Cold moments: When weather and sports collide   

Updated: October 31, 2008, 5:03 PM ET

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Patriots Dolphins Snowplow

AP Photo/Mike Kullen

 

3. "The Snowplow Game" -- Miami at New England

Date: Dec. 12, 1982

Weather: Heavy snow, 20 degrees, wind gusts up to 30 mph

What happened: The weather was so bad that notoriously hardy Pats fans stayed home in droves, helping to set an all-time regular-season Schaefer Stadium attendance low of 25,716. Mark Henderson, a convicted burglar operating a sideline snowplow while out on work release, earned absolution for his sins in the minds of New Englanders when he cleared a nice, dry spot in the deep snow for Pats kicker John Smith, who quickly banged home a 33-yarder against the wind with 4:45 remaining for the lone score in the game. How can anyone be sure the snowplow made the difference? Smith, who'd missed an 18-yarder earlier, said "The traction was despicable." Dolphins kicker Uwe von Schamann had also missed a 45-yard chance earlier in the game. Henderson's boffo quip when later asked about the propriety of plowing for the Pats: "What are they gonna do, throw me in jail?"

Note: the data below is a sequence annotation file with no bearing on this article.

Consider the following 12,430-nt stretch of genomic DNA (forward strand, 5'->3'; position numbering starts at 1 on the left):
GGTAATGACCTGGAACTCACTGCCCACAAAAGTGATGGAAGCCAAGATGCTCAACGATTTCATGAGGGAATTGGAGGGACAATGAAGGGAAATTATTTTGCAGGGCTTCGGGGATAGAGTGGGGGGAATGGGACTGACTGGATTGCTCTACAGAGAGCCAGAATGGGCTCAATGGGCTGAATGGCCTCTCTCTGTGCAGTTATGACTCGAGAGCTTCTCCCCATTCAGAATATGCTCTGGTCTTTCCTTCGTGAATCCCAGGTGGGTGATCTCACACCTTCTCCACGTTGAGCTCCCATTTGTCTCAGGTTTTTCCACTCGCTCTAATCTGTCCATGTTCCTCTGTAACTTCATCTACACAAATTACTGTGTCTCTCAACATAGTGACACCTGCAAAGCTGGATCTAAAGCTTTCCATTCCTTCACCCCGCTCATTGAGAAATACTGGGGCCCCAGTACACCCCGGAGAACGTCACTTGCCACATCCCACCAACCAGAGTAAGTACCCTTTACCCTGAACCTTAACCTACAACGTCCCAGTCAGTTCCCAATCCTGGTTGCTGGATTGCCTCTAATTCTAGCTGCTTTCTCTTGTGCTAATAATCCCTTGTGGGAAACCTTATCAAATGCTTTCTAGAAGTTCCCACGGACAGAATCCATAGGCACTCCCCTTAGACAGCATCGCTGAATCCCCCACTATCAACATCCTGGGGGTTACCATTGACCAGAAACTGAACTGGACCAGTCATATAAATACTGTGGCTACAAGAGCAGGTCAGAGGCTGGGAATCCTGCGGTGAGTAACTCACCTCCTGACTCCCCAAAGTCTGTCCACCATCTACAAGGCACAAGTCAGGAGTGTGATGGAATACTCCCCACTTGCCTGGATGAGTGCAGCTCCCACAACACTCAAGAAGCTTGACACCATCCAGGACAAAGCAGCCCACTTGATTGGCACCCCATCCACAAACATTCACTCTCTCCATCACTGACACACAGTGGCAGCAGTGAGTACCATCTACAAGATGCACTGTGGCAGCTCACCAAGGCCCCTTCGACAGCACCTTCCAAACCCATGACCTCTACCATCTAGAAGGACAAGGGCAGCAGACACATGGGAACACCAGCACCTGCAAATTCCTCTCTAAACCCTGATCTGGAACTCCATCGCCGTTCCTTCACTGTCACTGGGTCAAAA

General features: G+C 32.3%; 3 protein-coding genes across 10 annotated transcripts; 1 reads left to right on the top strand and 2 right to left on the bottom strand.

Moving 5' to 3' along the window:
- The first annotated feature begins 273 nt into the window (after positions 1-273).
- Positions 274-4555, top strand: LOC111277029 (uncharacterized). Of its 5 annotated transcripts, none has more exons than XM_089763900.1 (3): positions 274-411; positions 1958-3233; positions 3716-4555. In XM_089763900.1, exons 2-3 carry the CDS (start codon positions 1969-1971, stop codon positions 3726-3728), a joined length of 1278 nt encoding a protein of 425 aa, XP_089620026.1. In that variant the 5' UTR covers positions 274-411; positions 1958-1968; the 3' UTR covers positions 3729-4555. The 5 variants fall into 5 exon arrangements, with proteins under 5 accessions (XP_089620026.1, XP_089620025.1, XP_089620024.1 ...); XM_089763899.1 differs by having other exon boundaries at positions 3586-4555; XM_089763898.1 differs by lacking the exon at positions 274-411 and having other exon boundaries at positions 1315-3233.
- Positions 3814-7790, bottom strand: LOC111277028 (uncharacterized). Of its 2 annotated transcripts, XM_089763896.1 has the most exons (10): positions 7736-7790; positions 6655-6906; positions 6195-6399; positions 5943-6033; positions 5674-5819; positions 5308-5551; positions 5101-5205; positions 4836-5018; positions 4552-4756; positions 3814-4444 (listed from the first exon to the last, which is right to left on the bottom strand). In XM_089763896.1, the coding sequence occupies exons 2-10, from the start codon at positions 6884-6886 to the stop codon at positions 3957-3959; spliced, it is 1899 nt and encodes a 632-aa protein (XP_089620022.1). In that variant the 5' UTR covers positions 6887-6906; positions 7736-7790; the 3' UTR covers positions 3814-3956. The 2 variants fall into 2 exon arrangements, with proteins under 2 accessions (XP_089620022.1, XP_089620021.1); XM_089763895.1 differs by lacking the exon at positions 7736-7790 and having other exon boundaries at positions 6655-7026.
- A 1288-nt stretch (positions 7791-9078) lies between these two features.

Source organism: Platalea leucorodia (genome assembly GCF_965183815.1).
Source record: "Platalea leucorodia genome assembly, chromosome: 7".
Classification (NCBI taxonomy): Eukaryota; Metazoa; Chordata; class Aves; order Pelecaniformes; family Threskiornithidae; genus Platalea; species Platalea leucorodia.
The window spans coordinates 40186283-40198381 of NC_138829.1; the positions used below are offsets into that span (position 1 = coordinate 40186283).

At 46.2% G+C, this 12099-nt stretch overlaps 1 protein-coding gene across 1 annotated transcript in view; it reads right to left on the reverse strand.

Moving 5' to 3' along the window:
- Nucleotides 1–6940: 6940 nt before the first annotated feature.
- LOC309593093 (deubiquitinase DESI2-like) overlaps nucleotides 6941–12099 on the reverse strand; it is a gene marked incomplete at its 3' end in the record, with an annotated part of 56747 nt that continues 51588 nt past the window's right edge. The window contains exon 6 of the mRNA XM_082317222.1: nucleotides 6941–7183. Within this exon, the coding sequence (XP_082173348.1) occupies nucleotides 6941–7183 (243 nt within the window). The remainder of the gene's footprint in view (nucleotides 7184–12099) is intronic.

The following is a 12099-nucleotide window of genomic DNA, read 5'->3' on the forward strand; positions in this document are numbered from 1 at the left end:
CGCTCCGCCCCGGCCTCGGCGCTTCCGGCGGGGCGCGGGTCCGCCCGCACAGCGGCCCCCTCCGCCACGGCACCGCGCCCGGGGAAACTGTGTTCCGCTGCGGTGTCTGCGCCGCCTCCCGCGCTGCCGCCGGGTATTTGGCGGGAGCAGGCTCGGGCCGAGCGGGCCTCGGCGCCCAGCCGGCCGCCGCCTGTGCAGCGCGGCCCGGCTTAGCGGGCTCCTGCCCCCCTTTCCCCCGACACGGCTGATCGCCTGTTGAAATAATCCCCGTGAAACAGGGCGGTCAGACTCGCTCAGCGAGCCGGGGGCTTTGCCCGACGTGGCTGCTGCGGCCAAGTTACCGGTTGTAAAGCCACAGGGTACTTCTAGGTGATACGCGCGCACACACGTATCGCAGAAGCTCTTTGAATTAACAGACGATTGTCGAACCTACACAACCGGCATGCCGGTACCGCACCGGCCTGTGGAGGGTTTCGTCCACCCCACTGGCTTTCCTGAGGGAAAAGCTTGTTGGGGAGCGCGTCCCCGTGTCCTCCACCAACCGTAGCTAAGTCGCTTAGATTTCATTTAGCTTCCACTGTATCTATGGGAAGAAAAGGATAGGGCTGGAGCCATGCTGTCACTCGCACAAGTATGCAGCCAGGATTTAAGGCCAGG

Raiders-Patriots

Matt Campbell/AFP/Getty Images

 

6. AFC playoffs, Raiders vs. Patriots

Date: Jan. 19, 2002

Weather: 25 degrees, windy, steady driving snow

What happened: The snow accumulated 1½ inches on Jerry Rice's helmet alone, according to one report. So if you don't remember, you can imagine how bad the conditions were in what would become known, in Oakland at least, as the "tuck rule game." Pats fans would see it differently, (and with less originality), calling it "The Snow Bowl." The key play (which, just a few years ago, ESPN.com ranked as the 48th greatest sports moment of the past 25 years) occurred with 1:43 left, when Raiders corner Charles Woodson chopped the ball from a perhaps-passing Tom Brady, and the Raiders recovered the ball on their own 47, seemingly sealing a 13-10 win. But ref Walt Coleman called it an incomplete pass instead of a fumble, saying Brady's arm was in forward motion when the ball came loose. A few plays later Pats kicker Adam Vinatieri nailed a 45-yarder into the wind to tie the game and send it into OT. Eight minutes and 29 seconds into the extra period, Vinatieri sliced the poles from 23 yards out, and before the announcers could say "on to the AFC title game," long snapper Lonie Paxton was in the end zone, creating a giant snow angel to secure himself a spot on the list of "best celebrations by non-scorers."


--Jeff Merron


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